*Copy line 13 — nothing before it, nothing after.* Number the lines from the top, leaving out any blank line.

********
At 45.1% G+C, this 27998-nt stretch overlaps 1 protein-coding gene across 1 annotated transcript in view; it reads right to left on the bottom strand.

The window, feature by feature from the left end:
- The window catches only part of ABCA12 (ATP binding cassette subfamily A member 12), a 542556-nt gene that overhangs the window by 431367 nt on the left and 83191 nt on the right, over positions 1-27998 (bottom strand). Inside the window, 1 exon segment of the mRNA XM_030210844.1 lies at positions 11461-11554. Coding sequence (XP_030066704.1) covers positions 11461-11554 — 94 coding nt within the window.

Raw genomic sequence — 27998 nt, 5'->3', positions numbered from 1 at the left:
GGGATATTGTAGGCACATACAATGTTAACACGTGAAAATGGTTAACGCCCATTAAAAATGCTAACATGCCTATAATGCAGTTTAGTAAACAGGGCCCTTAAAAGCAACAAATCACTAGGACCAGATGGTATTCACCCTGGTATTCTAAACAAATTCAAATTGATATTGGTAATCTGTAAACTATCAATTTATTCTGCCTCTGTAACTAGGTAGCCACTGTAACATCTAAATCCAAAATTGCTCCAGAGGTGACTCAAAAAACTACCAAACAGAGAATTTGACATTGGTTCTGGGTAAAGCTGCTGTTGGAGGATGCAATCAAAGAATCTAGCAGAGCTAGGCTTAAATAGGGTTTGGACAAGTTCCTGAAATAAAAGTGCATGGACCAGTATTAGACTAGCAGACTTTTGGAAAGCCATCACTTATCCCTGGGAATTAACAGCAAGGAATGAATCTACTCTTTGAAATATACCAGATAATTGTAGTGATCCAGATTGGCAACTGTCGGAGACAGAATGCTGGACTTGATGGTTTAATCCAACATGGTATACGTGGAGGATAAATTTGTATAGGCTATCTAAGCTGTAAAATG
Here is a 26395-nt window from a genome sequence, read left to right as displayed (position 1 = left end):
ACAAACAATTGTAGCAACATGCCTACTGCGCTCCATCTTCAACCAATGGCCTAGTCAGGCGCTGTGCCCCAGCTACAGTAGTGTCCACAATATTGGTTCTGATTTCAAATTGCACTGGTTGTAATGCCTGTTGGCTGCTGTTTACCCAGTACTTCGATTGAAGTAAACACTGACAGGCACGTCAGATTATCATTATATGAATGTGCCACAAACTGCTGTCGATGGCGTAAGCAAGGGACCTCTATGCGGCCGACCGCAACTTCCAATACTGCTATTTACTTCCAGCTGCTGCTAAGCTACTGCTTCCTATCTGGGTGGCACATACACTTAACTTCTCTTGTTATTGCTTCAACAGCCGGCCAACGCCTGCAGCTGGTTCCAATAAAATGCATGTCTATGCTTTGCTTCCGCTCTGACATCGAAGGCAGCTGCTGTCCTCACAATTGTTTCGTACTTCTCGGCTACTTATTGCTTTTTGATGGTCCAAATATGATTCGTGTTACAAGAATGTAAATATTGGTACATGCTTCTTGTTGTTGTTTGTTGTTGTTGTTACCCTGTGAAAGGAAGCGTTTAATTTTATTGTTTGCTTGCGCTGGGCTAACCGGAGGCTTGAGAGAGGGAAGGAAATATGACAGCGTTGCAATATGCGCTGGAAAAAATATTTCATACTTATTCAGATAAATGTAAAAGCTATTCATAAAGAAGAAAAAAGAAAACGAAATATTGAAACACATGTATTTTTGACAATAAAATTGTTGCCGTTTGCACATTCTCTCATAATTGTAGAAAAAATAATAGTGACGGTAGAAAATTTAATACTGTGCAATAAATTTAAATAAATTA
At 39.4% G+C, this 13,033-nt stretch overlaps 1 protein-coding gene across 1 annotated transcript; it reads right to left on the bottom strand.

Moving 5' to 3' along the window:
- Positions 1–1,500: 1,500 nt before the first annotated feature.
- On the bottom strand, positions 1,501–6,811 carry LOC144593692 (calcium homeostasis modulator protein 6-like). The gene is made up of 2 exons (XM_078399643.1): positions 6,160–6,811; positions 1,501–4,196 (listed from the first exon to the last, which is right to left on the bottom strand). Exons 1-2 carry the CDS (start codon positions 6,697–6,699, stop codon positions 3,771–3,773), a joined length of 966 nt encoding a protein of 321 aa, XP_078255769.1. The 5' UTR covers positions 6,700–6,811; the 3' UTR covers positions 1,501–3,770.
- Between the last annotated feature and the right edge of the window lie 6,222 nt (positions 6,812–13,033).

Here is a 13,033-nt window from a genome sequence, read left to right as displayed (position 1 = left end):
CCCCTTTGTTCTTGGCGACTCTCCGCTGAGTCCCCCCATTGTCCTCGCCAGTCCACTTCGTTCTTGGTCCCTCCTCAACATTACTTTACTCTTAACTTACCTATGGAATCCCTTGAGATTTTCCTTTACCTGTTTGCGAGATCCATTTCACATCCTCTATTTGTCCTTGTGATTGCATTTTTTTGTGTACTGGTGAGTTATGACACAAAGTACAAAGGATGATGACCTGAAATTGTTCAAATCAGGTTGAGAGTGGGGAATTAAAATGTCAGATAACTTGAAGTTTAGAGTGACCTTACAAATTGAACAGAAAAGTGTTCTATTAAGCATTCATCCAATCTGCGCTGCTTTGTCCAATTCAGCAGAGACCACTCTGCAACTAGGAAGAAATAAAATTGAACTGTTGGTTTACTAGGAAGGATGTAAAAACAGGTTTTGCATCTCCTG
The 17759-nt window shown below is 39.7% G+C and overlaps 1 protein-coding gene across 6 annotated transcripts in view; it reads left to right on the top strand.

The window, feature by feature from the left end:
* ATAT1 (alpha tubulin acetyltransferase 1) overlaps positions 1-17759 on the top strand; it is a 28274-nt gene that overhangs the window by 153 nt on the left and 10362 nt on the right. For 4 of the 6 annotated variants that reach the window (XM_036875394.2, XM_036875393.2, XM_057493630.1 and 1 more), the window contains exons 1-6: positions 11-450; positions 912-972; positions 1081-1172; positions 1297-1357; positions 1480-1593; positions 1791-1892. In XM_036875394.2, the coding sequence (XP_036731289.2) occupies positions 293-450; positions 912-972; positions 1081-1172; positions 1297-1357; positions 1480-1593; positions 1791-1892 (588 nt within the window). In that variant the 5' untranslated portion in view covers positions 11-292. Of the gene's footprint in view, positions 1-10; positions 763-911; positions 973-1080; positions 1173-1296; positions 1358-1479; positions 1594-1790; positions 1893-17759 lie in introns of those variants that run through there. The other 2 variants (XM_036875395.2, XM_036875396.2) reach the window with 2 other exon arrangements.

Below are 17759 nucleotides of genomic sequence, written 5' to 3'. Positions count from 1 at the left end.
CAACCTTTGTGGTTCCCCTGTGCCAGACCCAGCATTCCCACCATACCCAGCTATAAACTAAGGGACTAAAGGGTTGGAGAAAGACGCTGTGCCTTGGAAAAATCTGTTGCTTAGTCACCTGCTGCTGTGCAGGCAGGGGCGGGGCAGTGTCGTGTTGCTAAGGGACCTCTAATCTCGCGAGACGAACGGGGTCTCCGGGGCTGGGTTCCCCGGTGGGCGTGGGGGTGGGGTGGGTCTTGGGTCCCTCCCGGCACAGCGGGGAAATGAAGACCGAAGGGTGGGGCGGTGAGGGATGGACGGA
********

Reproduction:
Here is a 13,033-nt window from a genome sequence, read left to right as displayed (position 1 = left end):